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The word “process”, is used to describe the agreed-upon, knowable and observable steps the government and ordinary citizens can anticipate when watching the progress of a political issue. It illuminates the path that we expect to follow to be heard in an adversarial or administrative setting. But, process is meant to offer meaningful participation and not demean the value of that participation by paying it no homage.

Last Wednesday night I attended the Zoning and Planning Committee Meeting of the BOA, specifically to hear the discussion of the possibilities of intervention of some sort by the City in the Congregation Mishkan Tefila pending property sale to Boston College.

To do that I sat through a Public Hearing on an item of great importance that I had only dabbled in following. Several times over the last few years I attended the nitty-gritty, down and dirty, Chapter 30 Zoning Regulation Revision sessions of Phase I. I felt assured that the purpose of Phase I, to re-codify the Zoning rules that govern our City’s building laws to improve their usability, needed full attention by the editors, but less from me personally, since the pact that was articulated by the Committee many times was NO SUBSTANTIVE CHANGES WILL BE MADE IN PHASE I.

I know the sessions, even after the Consultant gave his report, were tiring and tedious. As a non-lawyer, with a shallow knowledge of zoning challenges, I recognized the importance that substantive changes would make and figured that I would delve deeper when Phase II arrived. Others were wiser than I. I know several capable experts in our Zoning Regulation’s workings who pored over those details, following the redline edits at each ZAP Meeting, writing to the Committee to point out errors and omissions. Here is how the “process” played out in its fully flawed entirety.

At the Public Hearing Rena Getz, Ron Mauri, Debbie Waller, and George Mansfield spoke to further errors and omissions that the “final” document contained. These were not “scrivener’s errors”, those trite, trivial, unintentional mistakes that result from the slip of a pen point. If these errors and omissions are as described, they will leave the Phase 1 document with holes, dead-ends and missing information. The ISD will have to interpret its permissions with no written legal framework for some of them. To fix these problems, amendments to the new Regulation would need to be passed. Remember that using the tool of Zoning Regulation amendments led, in the first place, to the desperate need for the recodification of the convoluted document that evolved! I don’t think this is the “perfect” being the enemy of the “good”. It is the “tired” wanting to get it off their desk on a busy night.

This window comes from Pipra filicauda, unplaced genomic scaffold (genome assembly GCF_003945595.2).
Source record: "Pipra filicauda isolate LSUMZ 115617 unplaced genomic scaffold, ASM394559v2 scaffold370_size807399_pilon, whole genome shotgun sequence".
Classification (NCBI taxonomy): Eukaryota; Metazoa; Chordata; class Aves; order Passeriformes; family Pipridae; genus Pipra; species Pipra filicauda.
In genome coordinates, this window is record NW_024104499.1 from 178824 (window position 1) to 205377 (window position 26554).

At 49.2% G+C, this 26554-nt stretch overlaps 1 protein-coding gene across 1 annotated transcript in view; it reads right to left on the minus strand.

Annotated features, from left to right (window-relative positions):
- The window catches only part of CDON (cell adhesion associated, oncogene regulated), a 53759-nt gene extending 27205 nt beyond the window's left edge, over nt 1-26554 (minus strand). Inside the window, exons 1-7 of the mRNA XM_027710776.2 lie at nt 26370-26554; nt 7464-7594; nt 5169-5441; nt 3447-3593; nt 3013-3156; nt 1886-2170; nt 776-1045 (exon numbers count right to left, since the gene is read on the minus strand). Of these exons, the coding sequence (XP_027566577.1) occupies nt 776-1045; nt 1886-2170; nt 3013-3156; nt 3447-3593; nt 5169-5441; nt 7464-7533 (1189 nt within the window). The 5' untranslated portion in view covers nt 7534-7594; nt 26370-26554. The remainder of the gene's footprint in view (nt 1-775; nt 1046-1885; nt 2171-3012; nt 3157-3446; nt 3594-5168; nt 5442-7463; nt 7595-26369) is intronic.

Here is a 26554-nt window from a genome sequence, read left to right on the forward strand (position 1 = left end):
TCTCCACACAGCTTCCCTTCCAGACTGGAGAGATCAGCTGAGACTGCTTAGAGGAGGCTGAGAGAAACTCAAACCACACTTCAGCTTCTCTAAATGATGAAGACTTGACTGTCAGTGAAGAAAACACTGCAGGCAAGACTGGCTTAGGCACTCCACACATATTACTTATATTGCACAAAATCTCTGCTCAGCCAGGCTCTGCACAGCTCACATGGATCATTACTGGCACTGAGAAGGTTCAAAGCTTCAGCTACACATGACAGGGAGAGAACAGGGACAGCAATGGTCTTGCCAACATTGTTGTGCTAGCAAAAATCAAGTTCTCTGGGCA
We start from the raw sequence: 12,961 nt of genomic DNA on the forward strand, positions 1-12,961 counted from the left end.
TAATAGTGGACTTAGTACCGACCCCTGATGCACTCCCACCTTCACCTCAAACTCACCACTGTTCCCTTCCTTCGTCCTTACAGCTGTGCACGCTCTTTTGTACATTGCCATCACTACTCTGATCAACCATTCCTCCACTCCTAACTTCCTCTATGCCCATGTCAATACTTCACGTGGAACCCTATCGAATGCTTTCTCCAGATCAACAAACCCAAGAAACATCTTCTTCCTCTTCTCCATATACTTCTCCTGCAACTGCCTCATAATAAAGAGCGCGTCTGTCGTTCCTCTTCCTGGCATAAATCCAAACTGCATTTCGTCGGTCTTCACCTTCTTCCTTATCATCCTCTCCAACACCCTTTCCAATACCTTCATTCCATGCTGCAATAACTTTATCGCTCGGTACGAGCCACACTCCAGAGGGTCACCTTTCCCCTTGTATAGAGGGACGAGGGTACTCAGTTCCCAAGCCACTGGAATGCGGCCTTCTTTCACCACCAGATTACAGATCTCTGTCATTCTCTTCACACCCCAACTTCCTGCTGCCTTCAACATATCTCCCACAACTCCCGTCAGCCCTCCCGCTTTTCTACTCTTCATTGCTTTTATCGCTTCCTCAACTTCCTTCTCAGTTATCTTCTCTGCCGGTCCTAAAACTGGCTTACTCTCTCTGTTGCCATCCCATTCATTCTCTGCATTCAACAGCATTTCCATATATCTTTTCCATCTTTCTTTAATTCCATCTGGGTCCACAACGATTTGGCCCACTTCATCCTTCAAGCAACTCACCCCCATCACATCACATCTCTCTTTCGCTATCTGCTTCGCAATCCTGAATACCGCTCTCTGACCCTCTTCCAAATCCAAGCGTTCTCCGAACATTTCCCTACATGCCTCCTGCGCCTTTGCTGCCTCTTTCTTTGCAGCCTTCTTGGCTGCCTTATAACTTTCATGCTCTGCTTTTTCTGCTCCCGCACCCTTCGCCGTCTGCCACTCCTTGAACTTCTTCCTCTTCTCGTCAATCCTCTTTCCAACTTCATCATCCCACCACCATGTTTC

What happened at this sham “Public Hearing”? You can read the Report here but here’s the short story.  There was a back and forth discussion about whether to hold the item for two weeks to resolve issues mentioned during the public hearing, and if it was practical to have a separate item on the substantive change of the “Two-Family Detached Home” definition that Ald. Ted Hess Mahan squished into the recodification due to complaints from his constituents about an extremely out-of-character new double-house in their neighborhood. The specific comments from former Alderman and knowledgeable former ZAP Committee member George Mansfield and others were completely ignored as was a written submission to the Committee by Rena Getz. Instead of either having a substantive discussion of the points raised or holding the item for two weeks, this Docket Item to substitute the new Zoning Regulation for the old one was passed by the Committee on Wednesday, with Ald. Kalis abstaining; Alds. Baker, Sangiolo, and Yates voting no; and Alds. Hess-Mahan, Johnson, Leary and Danberg voting yes.

So, why did they hold the Public Hearing? There was no homage paid to the basic premise of a Public Hearing. Nor was respect paid to the process via the content and context of issues raised at that Public Hearing. It was an empty motion to meet a legal requirement and follow a seemingly pre-ordained path to immediate approval.  If the public’s input is so meaningless, then the BOA should change its By-Laws to do away with Public Hearings. Otherwise, the BOA should change those same By-Laws to hold an item for some definite period in order to air and answer the issues put forth at a Public Hearing. At the very least the Committee should acknowledge and discuss the merits of the content of the public’s specific input and criticisms before voting.

What do you think?